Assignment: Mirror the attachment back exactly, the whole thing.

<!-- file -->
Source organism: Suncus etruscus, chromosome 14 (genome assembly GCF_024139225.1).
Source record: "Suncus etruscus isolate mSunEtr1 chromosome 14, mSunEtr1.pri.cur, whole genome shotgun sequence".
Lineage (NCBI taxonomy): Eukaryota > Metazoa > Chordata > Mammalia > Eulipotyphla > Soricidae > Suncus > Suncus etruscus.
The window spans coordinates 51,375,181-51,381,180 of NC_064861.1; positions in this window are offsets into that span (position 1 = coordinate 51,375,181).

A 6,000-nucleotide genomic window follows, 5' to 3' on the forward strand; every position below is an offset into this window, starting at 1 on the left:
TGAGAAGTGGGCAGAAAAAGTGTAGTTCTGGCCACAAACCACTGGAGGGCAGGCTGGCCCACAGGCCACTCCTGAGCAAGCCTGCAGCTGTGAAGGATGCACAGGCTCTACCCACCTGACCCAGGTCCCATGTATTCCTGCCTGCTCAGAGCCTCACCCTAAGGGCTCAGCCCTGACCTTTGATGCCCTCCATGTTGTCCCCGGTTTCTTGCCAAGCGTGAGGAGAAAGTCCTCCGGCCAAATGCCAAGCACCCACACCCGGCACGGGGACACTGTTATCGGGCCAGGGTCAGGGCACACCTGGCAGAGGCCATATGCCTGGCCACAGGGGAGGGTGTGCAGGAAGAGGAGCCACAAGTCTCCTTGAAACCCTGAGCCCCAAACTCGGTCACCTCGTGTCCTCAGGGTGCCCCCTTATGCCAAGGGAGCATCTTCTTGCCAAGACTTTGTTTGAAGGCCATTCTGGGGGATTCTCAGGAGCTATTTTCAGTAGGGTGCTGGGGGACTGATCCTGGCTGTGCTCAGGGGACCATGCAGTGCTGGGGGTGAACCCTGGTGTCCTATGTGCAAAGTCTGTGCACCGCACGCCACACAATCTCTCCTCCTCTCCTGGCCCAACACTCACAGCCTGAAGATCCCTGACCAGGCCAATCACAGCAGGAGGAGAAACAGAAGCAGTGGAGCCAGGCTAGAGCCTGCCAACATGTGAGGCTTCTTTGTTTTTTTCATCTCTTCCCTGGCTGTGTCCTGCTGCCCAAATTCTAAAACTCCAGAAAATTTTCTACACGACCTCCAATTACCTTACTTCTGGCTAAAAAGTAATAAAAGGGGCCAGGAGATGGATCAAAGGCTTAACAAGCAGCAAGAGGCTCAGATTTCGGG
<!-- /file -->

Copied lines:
Source organism: Suncus etruscus, chromosome 14 (genome assembly GCF_024139225.1).
Source record: "Suncus etruscus isolate mSunEtr1 chromosome 14, mSunEtr1.pri.cur, whole genome shotgun sequence".
Lineage (NCBI taxonomy): Eukaryota > Metazoa > Chordata > Mammalia > Eulipotyphla > Soricidae > Suncus > Suncus etruscus.
The window spans coordinates 51,375,181-51,381,180 of NC_064861.1; positions in this window are offsets into that span (position 1 = coordinate 51,375,181).

A 6,000-nucleotide genomic window follows, 5' to 3' on the forward strand; every position below is an offset into this window, starting at 1 on the left:
TGAGAAGTGGGCAGAAAAAGTGTAGTTCTGGCCACAAACCACTGGAGGGCAGGCTGGCCCACAGGCCACTCCTGAGCAAGCCTGCAGCTGTGAAGGATGCACAGGCTCTACCCACCTGACCCAGGTCCCATGTATTCCTGCCTGCTCAGAGCCTCACCCTAAGGGCTCAGCCCTGACCTTTGATGCCCTCCATGTTGTCCCCGGTTTCTTGCCAAGCGTGAGGAGAAAGTCCTCCGGCCAAATGCCAAGCACCCACACCCGGCACGGGGACACTGTTATCGGGCCAGGGTCAGGGCACACCTGGCAGAGGCCATATGCCTGGCCACAGGGGAGGGTGTGCAGGAAGAGGAGCCACAAGTCTCCTTGAAACCCTGAGCCCCAAACTCGGTCACCTCGTGTCCTCAGGGTGCCCCCTTATGCCAAGGGAGCATCTTCTTGCCAAGACTTTGTTTGAAGGCCATTCTGGGGGATTCTCAGGAGCTATTTTCAGTAGGGTGCTGGGGGACTGATCCTGGCTGTGCTCAGGGGACCATGCAGTGCTGGGGGTGAACCCTGGTGTCCTATGTGCAAAGTCTGTGCACCGCACGCCACACAATCTCTCCTCCTCTCCTGGCCCAACACTCACAGCCTGAAGATCCCTGACCAGGCCAATCACAGCAGGAGGAGAAACAGAAGCAGTGGAGCCAGGCTAGAGCCTGCCAACATGTGAGGCTTCTTTGTTTTTTTCATCTCTTCCCTGGCTGTGTCCTGCTGCCCAAATTCTAAAACTCCAGAAAATTTTCTACACGACCTCCAATTACCTTACTTCTGGCTAAAAAGTAATAAAAGGGGCCAGGAGATGGATCAAAGGCTTAACAAGCAGCAAGAGGCTCAGATTTCGGG